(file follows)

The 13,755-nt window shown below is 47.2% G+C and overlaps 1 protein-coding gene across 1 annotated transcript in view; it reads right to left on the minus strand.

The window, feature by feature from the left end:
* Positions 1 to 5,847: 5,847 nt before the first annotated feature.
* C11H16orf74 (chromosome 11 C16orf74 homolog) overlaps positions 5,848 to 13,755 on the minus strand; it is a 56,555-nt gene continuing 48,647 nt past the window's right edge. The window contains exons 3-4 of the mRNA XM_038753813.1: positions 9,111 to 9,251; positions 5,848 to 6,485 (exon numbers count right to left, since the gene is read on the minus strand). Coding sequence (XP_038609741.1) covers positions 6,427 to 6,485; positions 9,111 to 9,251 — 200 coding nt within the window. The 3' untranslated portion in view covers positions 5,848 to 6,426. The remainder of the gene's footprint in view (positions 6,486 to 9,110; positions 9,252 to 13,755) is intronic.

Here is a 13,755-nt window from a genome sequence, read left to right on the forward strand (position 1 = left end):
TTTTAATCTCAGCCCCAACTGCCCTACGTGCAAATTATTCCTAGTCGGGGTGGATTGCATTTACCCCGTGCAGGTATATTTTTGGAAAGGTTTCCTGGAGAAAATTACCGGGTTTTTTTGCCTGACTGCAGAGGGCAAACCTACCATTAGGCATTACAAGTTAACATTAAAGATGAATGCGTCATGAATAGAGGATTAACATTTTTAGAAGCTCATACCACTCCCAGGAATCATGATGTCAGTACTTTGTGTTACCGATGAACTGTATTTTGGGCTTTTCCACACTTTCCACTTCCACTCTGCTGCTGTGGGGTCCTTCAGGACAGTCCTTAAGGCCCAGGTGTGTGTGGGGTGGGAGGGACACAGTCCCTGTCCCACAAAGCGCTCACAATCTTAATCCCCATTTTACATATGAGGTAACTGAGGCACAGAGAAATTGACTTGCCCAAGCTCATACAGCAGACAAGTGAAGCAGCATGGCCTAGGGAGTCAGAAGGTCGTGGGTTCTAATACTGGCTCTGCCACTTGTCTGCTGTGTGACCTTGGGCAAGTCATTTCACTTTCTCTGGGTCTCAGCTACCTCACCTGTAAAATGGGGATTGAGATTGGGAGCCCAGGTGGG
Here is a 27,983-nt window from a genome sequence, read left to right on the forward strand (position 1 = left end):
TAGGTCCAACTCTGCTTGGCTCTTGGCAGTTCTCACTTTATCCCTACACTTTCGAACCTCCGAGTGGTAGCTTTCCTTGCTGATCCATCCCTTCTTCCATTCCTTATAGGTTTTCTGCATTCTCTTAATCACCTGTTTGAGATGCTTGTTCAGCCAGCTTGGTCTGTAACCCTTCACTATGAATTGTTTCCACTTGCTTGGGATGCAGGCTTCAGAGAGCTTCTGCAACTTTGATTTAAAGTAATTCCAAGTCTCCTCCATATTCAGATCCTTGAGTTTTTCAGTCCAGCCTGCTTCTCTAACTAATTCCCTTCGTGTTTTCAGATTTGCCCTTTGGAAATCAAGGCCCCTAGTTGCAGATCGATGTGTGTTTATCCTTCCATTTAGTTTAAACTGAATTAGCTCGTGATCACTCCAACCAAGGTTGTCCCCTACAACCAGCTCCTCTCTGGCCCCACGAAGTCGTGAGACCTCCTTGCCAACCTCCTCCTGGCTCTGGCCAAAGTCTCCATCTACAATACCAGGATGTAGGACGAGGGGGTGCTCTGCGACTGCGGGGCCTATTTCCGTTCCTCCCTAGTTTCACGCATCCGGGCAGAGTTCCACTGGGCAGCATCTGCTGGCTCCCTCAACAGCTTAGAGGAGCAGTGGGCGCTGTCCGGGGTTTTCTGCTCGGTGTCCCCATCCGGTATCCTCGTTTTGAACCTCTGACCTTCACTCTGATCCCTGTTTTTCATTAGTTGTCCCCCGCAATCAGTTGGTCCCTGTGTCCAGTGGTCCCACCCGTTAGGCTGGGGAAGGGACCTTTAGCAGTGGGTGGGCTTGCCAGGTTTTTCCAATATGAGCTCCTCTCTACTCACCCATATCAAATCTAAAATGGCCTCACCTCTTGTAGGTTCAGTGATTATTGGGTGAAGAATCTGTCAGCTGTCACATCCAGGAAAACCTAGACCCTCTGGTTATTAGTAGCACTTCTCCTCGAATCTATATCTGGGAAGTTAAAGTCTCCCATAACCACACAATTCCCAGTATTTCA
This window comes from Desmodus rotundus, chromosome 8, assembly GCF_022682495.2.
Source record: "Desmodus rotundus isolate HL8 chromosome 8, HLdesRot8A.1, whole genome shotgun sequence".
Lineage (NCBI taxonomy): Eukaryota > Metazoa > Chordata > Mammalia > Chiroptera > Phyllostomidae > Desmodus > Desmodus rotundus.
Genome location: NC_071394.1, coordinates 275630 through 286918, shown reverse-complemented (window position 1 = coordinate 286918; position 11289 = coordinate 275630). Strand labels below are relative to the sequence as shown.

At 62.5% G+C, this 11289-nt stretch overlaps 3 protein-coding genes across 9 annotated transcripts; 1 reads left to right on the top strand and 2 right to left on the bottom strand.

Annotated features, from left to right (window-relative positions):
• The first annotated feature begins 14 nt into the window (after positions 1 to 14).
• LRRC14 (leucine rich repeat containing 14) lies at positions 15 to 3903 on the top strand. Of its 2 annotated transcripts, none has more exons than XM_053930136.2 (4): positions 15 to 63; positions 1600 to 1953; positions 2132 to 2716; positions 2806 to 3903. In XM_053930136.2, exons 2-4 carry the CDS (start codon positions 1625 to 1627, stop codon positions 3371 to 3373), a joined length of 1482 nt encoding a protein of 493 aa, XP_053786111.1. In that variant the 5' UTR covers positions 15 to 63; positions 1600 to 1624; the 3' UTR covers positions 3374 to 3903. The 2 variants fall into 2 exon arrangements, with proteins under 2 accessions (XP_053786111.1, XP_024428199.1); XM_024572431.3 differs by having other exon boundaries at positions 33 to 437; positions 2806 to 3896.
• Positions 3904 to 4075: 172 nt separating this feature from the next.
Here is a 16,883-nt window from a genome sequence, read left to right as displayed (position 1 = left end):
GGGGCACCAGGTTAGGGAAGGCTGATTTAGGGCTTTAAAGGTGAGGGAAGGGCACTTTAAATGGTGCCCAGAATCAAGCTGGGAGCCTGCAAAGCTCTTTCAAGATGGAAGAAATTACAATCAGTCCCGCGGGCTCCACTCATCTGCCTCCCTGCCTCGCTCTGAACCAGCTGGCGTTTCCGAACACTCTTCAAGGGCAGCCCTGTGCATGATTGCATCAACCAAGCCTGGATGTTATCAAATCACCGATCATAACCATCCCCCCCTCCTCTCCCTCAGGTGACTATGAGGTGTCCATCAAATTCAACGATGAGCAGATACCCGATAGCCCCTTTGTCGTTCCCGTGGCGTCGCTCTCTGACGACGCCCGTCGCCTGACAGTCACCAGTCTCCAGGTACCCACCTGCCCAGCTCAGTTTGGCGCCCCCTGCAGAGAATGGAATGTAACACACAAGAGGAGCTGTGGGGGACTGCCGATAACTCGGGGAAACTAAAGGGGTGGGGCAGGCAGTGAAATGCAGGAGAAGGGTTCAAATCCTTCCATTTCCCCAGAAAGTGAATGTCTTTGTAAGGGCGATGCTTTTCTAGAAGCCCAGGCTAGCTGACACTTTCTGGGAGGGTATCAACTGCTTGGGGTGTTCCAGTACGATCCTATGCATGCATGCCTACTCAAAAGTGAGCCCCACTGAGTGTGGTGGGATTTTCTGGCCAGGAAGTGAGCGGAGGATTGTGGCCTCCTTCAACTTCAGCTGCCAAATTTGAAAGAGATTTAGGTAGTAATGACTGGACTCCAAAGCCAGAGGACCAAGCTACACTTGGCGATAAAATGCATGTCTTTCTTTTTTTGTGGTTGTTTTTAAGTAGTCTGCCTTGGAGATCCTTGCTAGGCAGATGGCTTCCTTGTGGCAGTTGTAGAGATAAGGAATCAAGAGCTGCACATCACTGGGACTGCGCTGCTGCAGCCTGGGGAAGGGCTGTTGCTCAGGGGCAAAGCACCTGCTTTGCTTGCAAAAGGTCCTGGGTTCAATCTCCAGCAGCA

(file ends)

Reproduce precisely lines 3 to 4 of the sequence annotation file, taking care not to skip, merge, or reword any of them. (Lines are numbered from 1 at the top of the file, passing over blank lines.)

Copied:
* Positions 1 to 5,847: 5,847 nt before the first annotated feature.
* C11H16orf74 (chromosome 11 C16orf74 homolog) overlaps positions 5,848 to 13,755 on the minus strand; it is a 56,555-nt gene continuing 48,647 nt past the window's right edge. The window contains exons 3-4 of the mRNA XM_038753813.1: positions 9,111 to 9,251; positions 5,848 to 6,485 (exon numbers count right to left, since the gene is read on the minus strand). Coding sequence (XP_038609741.1) covers positions 6,427 to 6,485; positions 9,111 to 9,251 — 200 coding nt within the window. The 3' untranslated portion in view covers positions 5,848 to 6,426. The remainder of the gene's footprint in view (positions 6,486 to 9,110; positions 9,252 to 13,755) is intronic.